For months it wriggled and twisted, but yesterday the Dutch Reformed Church, which provided a theological basis for apartheid, stood before the Truth and Reconciliation Commission and confessed its sins.
Afrikanerdom's largest church said the still lily-white denomination felt guilty for "spiritual and structural injustices". Offering an apology to "the people", the Rev Freek Swanepoel, the Nederduitse Gereformeerde Kerk (Dutch Reformed Church) leader, said: "We confess that great wrongs have been done." Despite the hugs for Mr Swanepoel from Archbishop Desmond Tutu, TRC chairman, the apology was grudgingly made, and, with schism threatening the NGK, carefully worded. Three weeks ago the church, which with 1.3 million members represents 60 per cent of the Afrikaner population, was sticking by a pledge not to testify. The decision was reversed at an emotional gathering in Pretoria.
The "baas's church" and the Broederbond (a secretive, secular association) were the two pillars of Afrikaner supremacy; the church said it had previously confessed its guilt over apartheid and had no reason to appear before the commission, because the it had never been an "accomplice" to serious rights violations.
To its critics, that proved the NGK had missed the point. Without its biblical support for apartheid and its lobbying for racist legislation, the system the UN declared a crime against humanity might have crumbled sooner. Instead, the local NGK clergyman was always on hand to reassure the conscious-stricken army conscript or the uneasy congregation that apartheid had been authorised by God.
Mr Swanepoel was walking a tightrope yesterday, struggling to keep the church's hardliners and liberals on board.
Last year these internal divisions became apparent when the church's Stellenbosch presbytery defied the leadership and offered its own apology to the TRC, the body charged with exposing the truth about South Africa's brutal past.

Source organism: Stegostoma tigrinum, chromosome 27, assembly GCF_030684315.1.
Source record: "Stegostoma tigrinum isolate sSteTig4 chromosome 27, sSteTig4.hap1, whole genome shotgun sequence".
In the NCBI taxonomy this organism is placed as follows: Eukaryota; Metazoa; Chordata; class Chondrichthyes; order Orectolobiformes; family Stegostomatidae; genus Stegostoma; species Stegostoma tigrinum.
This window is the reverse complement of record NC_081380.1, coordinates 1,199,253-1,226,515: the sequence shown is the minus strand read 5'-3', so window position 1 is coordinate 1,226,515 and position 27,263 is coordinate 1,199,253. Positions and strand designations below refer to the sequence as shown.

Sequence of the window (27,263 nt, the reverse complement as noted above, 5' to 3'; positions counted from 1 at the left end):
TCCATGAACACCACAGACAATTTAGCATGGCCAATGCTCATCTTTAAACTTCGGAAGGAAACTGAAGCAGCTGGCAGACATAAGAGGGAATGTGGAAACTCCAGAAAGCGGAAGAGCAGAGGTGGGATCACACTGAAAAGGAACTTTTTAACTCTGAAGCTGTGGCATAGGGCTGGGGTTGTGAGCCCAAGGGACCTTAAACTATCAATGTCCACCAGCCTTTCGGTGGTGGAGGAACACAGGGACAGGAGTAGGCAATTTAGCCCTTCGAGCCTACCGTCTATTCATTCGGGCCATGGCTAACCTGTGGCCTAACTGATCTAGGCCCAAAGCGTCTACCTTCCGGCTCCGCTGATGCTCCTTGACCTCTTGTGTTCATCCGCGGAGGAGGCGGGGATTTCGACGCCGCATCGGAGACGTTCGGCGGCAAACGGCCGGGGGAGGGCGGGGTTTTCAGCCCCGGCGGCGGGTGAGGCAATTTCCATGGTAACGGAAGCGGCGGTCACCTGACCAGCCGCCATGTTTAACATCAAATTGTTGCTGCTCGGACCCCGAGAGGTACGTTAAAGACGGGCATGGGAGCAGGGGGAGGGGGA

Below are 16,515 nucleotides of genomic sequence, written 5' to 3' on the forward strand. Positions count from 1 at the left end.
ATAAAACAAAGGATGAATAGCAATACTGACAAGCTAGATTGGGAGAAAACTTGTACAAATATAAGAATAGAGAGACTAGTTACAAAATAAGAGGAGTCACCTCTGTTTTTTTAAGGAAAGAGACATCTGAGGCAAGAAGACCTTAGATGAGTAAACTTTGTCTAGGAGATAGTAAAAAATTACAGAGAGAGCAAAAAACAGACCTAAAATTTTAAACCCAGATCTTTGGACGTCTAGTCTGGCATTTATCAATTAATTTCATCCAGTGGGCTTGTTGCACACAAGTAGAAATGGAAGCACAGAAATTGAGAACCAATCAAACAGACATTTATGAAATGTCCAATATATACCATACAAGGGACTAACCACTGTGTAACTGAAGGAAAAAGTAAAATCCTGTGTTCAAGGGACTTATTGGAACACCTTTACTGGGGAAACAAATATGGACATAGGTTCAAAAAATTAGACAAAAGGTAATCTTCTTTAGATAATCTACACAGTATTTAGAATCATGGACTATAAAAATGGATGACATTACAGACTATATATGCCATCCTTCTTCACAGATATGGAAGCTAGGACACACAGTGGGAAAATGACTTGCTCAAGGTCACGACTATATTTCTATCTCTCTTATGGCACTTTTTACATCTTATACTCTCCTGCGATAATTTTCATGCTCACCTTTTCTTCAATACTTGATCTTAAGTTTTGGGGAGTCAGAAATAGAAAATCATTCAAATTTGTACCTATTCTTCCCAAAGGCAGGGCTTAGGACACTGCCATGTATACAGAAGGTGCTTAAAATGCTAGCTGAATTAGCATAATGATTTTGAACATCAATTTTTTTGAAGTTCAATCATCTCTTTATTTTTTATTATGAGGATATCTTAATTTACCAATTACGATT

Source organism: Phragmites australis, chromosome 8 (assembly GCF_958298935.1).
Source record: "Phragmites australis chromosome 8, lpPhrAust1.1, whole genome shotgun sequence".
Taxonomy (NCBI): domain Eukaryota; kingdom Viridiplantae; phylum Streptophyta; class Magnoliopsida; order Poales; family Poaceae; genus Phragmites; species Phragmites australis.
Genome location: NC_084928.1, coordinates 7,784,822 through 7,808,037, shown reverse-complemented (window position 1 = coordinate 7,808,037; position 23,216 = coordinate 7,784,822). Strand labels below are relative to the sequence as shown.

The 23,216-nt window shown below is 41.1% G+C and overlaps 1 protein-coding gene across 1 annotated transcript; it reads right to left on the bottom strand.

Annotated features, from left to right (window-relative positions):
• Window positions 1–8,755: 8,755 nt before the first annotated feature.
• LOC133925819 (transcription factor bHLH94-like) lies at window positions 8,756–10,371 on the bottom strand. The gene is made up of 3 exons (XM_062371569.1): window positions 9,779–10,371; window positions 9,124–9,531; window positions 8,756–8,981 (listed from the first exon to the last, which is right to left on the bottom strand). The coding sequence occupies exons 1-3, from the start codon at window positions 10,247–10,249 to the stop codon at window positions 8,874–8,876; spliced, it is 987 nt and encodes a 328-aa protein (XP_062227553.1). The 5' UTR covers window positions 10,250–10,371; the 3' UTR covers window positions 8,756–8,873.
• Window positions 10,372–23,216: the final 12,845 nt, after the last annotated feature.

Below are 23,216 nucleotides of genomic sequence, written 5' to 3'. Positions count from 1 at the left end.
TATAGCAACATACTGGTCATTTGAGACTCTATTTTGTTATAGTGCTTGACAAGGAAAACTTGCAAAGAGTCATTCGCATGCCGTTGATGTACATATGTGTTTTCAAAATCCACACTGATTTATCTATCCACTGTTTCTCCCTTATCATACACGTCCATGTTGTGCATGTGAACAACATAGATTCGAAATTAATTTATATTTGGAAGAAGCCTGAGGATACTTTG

The Stellenbosch group acknowledged they had turned a blind eye to the plight of millions of South Africans by failing to speak out against apartheid sooner.
It was only in the the 1980s that the NGK began to distance itself from the racist system, but its abandonment of the old ideology has been far from clear.
A few months after the Stellenbosch confession, the NGK published a document in which it admitted it "had not always heard the word of God correctly" and had been so concerned with Afrikaner survival that it ignored the miserable existence of the masses.
That did not calm internal disputes. In a church once described the National Party at prayer, some of the most respected theologians still insist there is nothing in the Bible that renders apartheid a sin.
Mr Swanepoel probably disappointed the hardliners yesterday. His submission, which focused on reconciliation rather than how church teaching underpinned apartheid, also failed to please NGK reformers.
"We think the church has missed a glorious opportunity," said Afrikaner lecturer Bernie van der Walt. "Our church caused suffering through the discriminatory system and would like to make every possible move to repair the damage." The NGK remains racially divided. The Afrikaner core has yet to unite with the separate chapters into which it once herded black and Coloured members. On Tuesday a group within the NGK family urged the TRC to investigate links between the Broederbond and NGK.
The NGK contribution to reconciliation came at the end of three days of "faith" hearings. All week clergy from the other denominations lined up to confess and expose.
Faried Esack, a Muslim theologian, attacked Muslim leaders for betraying and marginalising the anti-apartheid struggle and South Africa's Chief Rabbi, Cyril Harris, said: "The Jewish community benefited from apartheid and an apology must be given ... We ask for forgiveness."Reuse content